Self-Correcting Mechanisms and Dynamic Equilibrium
Stream corridors exhibit a dynamic form of stability, known as dynamic equilibrium. Dynamic equilibrium refers to the ability of system to persist within a range of conditions (Federal Interagency Stream Restoration Work Group, 1998). Maintaining this balance requires the presence of a series of self-correcting mechanisms in the ecosystem. A disturbance to the stream ecosystem triggers a response from these self-correcting mechanisms allowing maintenance of the dynamic equilibrium.
Disturbances result from both naturally occurring and human-induced events. Climatic factors often play a role in naturally occurring disturbances and generally involve below- or above-normal precipitation and concomitant runoff. Human-induced disturbances often relate to changing land use patterns associated with development activities within the watershed.
Disturbances and the river systemís response to them occur at both temporal and spatial scales, and a crude correlation can be drawn between them (Figure 1.9). At the stream reach scale, for example, cumulative effects of wave action from recreational boating over decades can be a major cause of bank erosion along popular reaches. At the river basin scale, the composite effect of major land-use changes in a watershed over a century, such as clearing of hardwood forests and substitution of agricultural crop production, may cause substantial chronic disturbances with long-term consequences for the river system.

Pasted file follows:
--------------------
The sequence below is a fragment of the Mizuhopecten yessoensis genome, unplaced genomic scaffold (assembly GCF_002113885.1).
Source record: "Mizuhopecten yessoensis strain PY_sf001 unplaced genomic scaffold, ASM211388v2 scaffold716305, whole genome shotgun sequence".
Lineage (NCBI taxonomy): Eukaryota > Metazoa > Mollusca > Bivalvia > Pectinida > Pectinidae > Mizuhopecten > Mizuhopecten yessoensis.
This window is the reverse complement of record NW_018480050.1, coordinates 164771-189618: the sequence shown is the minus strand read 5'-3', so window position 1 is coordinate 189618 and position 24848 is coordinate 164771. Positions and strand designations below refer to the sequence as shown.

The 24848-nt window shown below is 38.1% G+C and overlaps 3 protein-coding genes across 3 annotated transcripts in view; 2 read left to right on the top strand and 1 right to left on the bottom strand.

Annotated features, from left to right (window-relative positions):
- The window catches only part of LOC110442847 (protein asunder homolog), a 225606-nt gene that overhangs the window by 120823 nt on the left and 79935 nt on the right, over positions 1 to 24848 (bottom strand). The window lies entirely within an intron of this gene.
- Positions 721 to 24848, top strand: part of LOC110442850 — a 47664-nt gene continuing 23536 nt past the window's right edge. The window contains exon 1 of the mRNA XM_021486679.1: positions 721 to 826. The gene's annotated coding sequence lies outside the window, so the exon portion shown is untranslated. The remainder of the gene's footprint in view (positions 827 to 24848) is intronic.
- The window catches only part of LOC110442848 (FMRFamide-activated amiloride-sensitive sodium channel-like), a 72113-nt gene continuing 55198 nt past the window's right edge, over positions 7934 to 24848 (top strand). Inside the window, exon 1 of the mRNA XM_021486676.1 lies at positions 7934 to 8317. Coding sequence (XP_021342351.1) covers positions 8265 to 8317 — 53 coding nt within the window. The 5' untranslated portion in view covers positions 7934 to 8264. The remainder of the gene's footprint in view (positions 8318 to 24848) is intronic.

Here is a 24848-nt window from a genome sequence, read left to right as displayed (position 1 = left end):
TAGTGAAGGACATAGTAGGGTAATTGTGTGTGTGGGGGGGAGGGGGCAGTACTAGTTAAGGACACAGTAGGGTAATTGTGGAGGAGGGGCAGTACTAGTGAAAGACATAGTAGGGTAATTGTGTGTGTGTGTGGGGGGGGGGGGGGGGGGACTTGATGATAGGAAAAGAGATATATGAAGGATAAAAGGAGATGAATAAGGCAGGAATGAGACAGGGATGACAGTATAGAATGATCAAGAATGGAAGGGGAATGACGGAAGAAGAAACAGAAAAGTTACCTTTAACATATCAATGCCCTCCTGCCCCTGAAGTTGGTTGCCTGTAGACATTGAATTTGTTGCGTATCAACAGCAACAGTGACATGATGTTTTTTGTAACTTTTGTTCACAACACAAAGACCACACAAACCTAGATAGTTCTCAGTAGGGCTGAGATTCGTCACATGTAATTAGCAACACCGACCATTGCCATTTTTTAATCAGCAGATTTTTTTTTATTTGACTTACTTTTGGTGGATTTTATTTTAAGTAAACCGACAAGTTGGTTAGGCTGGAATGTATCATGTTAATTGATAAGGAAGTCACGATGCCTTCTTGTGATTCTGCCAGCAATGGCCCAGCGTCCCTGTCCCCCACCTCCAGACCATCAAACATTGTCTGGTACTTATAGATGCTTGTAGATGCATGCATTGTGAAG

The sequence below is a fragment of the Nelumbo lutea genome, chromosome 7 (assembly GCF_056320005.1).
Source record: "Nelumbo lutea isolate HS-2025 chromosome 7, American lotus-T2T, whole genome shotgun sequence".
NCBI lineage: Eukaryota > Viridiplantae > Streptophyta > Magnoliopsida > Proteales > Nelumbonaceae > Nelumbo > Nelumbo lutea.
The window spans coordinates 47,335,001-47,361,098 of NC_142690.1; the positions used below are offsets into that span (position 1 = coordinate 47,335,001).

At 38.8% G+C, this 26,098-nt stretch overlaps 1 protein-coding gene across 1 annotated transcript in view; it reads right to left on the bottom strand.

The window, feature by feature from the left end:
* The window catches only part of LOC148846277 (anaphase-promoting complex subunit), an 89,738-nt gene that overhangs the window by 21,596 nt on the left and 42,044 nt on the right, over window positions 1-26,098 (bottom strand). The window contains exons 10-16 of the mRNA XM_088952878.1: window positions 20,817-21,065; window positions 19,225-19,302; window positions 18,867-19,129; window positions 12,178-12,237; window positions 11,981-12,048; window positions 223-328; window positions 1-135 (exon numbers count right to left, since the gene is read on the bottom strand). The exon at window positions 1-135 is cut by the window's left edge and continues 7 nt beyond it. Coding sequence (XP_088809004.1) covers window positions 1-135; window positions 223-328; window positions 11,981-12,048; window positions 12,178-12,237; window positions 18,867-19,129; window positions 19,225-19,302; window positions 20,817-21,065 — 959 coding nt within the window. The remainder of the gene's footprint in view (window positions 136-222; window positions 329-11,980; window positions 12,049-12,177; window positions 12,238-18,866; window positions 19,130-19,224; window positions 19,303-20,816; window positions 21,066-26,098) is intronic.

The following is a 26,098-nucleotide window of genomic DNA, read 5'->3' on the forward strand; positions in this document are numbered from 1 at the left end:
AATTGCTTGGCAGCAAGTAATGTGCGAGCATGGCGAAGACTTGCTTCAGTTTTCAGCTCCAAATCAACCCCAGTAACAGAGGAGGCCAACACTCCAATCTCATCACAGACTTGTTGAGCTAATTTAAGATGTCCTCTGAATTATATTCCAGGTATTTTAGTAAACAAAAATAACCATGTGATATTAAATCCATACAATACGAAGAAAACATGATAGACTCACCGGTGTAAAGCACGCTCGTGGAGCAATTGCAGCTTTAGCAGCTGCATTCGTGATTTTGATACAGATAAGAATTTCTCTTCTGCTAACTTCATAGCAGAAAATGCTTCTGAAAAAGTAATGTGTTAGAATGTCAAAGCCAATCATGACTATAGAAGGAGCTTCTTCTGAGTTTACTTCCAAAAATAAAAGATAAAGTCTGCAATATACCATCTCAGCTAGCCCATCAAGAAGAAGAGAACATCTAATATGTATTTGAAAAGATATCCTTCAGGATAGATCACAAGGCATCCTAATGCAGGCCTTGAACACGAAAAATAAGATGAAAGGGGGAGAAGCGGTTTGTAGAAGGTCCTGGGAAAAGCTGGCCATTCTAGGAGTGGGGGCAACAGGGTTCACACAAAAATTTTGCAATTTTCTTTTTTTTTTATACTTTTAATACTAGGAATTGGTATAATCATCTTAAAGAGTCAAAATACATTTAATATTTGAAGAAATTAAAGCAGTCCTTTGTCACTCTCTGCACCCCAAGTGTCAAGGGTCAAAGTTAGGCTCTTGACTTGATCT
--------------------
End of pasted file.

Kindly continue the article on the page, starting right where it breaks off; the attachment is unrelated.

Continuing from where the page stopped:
Figure 1.9 Temporal and Spatial Factors Influence Ecosystem Response
While many stream ecosystems can tolerate fairly significant disturbances and maintain dynamic equilibrium, threshold levels exist. When thresholds are exceeded, the system becomes unstable. As the ecosystem adjusts over time, it moves towards a new dynamic equilibrium that may be different than the one that existed prior to the disturbance. In some instances, disturbances alter the system to such an extent that it cannot recover unless the cause of the disturbance is removed or actions are taken to restore stream functions. At present, the relationships between threshold levels and the associated range of conditions required for ecosystem stability are not well understood. Research efforts in this area currently focus on identifying and quantifying threshold levels.